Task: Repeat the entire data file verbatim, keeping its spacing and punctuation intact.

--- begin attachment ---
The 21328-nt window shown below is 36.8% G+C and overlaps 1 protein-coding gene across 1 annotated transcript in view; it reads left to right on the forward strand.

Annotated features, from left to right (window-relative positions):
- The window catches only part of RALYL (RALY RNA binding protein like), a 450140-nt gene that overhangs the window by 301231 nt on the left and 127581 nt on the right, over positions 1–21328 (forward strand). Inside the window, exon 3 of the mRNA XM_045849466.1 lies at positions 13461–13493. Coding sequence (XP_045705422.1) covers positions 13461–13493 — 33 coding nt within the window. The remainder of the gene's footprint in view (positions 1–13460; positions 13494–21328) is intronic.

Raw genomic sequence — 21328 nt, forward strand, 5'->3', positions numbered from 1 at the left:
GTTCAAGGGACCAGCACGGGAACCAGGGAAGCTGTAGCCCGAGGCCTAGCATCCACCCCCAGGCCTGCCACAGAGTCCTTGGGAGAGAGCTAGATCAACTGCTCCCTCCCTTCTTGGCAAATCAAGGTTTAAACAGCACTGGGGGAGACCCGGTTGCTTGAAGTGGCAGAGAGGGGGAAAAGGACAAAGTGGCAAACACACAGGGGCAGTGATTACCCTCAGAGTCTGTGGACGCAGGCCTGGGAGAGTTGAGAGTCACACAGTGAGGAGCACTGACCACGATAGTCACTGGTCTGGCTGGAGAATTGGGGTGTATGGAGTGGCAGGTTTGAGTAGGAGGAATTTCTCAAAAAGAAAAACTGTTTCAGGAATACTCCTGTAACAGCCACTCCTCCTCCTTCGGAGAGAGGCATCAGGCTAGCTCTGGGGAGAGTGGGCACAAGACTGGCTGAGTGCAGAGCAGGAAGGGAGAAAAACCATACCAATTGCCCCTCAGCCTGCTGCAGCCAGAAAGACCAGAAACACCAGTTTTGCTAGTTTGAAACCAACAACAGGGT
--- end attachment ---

The 21328-nt window shown below is 36.8% G+C and overlaps 1 protein-coding gene across 1 annotated transcript in view; it reads left to right on the forward strand.

Annotated features, from left to right (window-relative positions):
- The window catches only part of RALYL (RALY RNA binding protein like), a 450140-nt gene that overhangs the window by 301231 nt on the left and 127581 nt on the right, over positions 1–21328 (forward strand). Inside the window, exon 3 of the mRNA XM_045849466.1 lies at positions 13461–13493. Coding sequence (XP_045705422.1) covers positions 13461–13493 — 33 coding nt within the window. The remainder of the gene's footprint in view (positions 1–13460; positions 13494–21328) is intronic.

Raw genomic sequence — 21328 nt, forward strand, 5'->3', positions numbered from 1 at the left:
GTTCAAGGGACCAGCACGGGAACCAGGGAAGCTGTAGCCCGAGGCCTAGCATCCACCCCCAGGCCTGCCACAGAGTCCTTGGGAGAGAGCTAGATCAACTGCTCCCTCCCTTCTTGGCAAATCAAGGTTTAAACAGCACTGGGGGAGACCCGGTTGCTTGAAGTGGCAGAGAGGGGGAAAAGGACAAAGTGGCAAACACACAGGGGCAGTGATTACCCTCAGAGTCTGTGGACGCAGGCCTGGGAGAGTTGAGAGTCACACAGTGAGGAGCACTGACCACGATAGTCACTGGTCTGGCTGGAGAATTGGGGTGTATGGAGTGGCAGGTTTGAGTAGGAGGAATTTCTCAAAAAGAAAAACTGTTTCAGGAATACTCCTGTAACAGCCACTCCTCCTCCTTCGGAGAGAGGCATCAGGCTAGCTCTGGGGAGAGTGGGCACAAGACTGGCTGAGTGCAGAGCAGGAAGGGAGAAAAACCATACCAATTGCCCCTCAGCCTGCTGCAGCCAGAAAGACCAGAAACACCAGTTTTGCTAGTTTGAAACCAACAACAGGGT